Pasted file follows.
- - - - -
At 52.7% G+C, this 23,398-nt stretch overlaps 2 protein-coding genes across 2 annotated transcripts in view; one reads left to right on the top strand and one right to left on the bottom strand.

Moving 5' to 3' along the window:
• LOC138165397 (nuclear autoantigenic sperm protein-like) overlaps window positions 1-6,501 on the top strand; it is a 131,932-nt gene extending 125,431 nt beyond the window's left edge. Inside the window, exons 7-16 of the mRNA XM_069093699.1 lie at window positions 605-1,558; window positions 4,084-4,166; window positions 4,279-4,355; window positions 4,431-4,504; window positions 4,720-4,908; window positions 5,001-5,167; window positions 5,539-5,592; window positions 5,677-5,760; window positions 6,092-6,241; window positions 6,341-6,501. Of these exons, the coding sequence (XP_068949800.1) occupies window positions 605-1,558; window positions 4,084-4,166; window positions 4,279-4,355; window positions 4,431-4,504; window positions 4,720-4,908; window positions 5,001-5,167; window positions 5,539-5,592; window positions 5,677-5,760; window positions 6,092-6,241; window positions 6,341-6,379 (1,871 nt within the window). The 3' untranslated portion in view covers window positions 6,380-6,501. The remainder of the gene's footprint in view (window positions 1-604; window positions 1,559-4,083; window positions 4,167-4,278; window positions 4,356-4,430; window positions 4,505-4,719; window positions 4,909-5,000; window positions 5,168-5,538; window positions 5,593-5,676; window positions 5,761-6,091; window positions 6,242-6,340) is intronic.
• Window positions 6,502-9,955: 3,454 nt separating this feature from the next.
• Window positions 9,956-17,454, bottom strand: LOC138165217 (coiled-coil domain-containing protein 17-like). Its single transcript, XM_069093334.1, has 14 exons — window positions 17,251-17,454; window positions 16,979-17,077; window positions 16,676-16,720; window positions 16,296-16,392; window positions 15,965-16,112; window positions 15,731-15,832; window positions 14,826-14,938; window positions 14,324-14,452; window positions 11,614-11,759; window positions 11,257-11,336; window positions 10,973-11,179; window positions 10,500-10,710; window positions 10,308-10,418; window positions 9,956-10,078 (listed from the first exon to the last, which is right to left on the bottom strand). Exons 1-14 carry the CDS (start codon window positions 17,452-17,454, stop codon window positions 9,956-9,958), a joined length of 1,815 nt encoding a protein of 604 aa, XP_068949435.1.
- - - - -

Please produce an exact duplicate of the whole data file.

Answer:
At 52.7% G+C, this 23,398-nt stretch overlaps 2 protein-coding genes across 2 annotated transcripts in view; one reads left to right on the top strand and one right to left on the bottom strand.

Moving 5' to 3' along the window:
• LOC138165397 (nuclear autoantigenic sperm protein-like) overlaps window positions 1-6,501 on the top strand; it is a 131,932-nt gene extending 125,431 nt beyond the window's left edge. Inside the window, exons 7-16 of the mRNA XM_069093699.1 lie at window positions 605-1,558; window positions 4,084-4,166; window positions 4,279-4,355; window positions 4,431-4,504; window positions 4,720-4,908; window positions 5,001-5,167; window positions 5,539-5,592; window positions 5,677-5,760; window positions 6,092-6,241; window positions 6,341-6,501. Of these exons, the coding sequence (XP_068949800.1) occupies window positions 605-1,558; window positions 4,084-4,166; window positions 4,279-4,355; window positions 4,431-4,504; window positions 4,720-4,908; window positions 5,001-5,167; window positions 5,539-5,592; window positions 5,677-5,760; window positions 6,092-6,241; window positions 6,341-6,379 (1,871 nt within the window). The 3' untranslated portion in view covers window positions 6,380-6,501. The remainder of the gene's footprint in view (window positions 1-604; window positions 1,559-4,083; window positions 4,167-4,278; window positions 4,356-4,430; window positions 4,505-4,719; window positions 4,909-5,000; window positions 5,168-5,538; window positions 5,593-5,676; window positions 5,761-6,091; window positions 6,242-6,340) is intronic.
• Window positions 6,502-9,955: 3,454 nt separating this feature from the next.
• Window positions 9,956-17,454, bottom strand: LOC138165217 (coiled-coil domain-containing protein 17-like). Its single transcript, XM_069093334.1, has 14 exons — window positions 17,251-17,454; window positions 16,979-17,077; window positions 16,676-16,720; window positions 16,296-16,392; window positions 15,965-16,112; window positions 15,731-15,832; window positions 14,826-14,938; window positions 14,324-14,452; window positions 11,614-11,759; window positions 11,257-11,336; window positions 10,973-11,179; window positions 10,500-10,710; window positions 10,308-10,418; window positions 9,956-10,078 (listed from the first exon to the last, which is right to left on the bottom strand). Exons 1-14 carry the CDS (start codon window positions 17,452-17,454, stop codon window positions 9,956-9,958), a joined length of 1,815 nt encoding a protein of 604 aa, XP_068949435.1.